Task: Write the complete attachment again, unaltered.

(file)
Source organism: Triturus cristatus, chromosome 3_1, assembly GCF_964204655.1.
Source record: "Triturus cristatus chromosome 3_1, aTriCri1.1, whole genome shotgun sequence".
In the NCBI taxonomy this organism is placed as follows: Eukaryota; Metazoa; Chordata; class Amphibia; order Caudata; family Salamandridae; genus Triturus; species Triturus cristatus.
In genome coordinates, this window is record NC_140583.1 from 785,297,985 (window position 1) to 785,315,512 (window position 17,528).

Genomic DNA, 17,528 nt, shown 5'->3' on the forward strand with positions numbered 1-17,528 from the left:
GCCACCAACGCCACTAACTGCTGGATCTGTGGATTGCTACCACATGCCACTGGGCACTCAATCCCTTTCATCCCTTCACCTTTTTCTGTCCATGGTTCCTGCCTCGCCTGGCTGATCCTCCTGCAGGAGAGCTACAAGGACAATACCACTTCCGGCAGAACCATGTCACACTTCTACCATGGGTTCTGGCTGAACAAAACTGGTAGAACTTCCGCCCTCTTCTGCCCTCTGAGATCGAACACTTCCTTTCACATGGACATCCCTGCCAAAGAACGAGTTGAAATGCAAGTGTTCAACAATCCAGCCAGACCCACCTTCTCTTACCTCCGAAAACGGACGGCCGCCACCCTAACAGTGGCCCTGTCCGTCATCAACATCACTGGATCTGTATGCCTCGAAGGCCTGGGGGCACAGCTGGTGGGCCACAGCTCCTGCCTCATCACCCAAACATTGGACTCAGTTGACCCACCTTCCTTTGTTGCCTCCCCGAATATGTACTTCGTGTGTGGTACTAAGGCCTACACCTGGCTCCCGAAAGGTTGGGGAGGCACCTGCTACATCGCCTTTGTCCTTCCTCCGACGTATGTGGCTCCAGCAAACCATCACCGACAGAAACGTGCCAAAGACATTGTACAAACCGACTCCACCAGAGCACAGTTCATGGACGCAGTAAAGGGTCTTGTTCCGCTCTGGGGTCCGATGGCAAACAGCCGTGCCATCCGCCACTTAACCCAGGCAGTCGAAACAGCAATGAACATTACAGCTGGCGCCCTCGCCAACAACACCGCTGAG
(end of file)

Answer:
Source organism: Triturus cristatus, chromosome 3_1, assembly GCF_964204655.1.
Source record: "Triturus cristatus chromosome 3_1, aTriCri1.1, whole genome shotgun sequence".
In the NCBI taxonomy this organism is placed as follows: Eukaryota; Metazoa; Chordata; class Amphibia; order Caudata; family Salamandridae; genus Triturus; species Triturus cristatus.
In genome coordinates, this window is record NC_140583.1 from 785,297,985 (window position 1) to 785,315,512 (window position 17,528).

Genomic DNA, 17,528 nt, shown 5'->3' on the forward strand with positions numbered 1-17,528 from the left:
GCCACCAACGCCACTAACTGCTGGATCTGTGGATTGCTACCACATGCCACTGGGCACTCAATCCCTTTCATCCCTTCACCTTTTTCTGTCCATGGTTCCTGCCTCGCCTGGCTGATCCTCCTGCAGGAGAGCTACAAGGACAATACCACTTCCGGCAGAACCATGTCACACTTCTACCATGGGTTCTGGCTGAACAAAACTGGTAGAACTTCCGCCCTCTTCTGCCCTCTGAGATCGAACACTTCCTTTCACATGGACATCCCTGCCAAAGAACGAGTTGAAATGCAAGTGTTCAACAATCCAGCCAGACCCACCTTCTCTTACCTCCGAAAACGGACGGCCGCCACCCTAACAGTGGCCCTGTCCGTCATCAACATCACTGGATCTGTATGCCTCGAAGGCCTGGGGGCACAGCTGGTGGGCCACAGCTCCTGCCTCATCACCCAAACATTGGACTCAGTTGACCCACCTTCCTTTGTTGCCTCCCCGAATATGTACTTCGTGTGTGGTACTAAGGCCTACACCTGGCTCCCGAAAGGTTGGGGAGGCACCTGCTACATCGCCTTTGTCCTTCCTCCGACGTATGTGGCTCCAGCAAACCATCACCGACAGAAACGTGCCAAAGACATTGTACAAACCGACTCCACCAGAGCACAGTTCATGGACGCAGTAAAGGGTCTTGTTCCGCTCTGGGGTCCGATGGCAAACAGCCGTGCCATCCGCCACTTAACCCAGGCAGTCGAAACAGCAATGAACATTACAGCTGGCGCCCTCGCCAACAACACCGCTGAG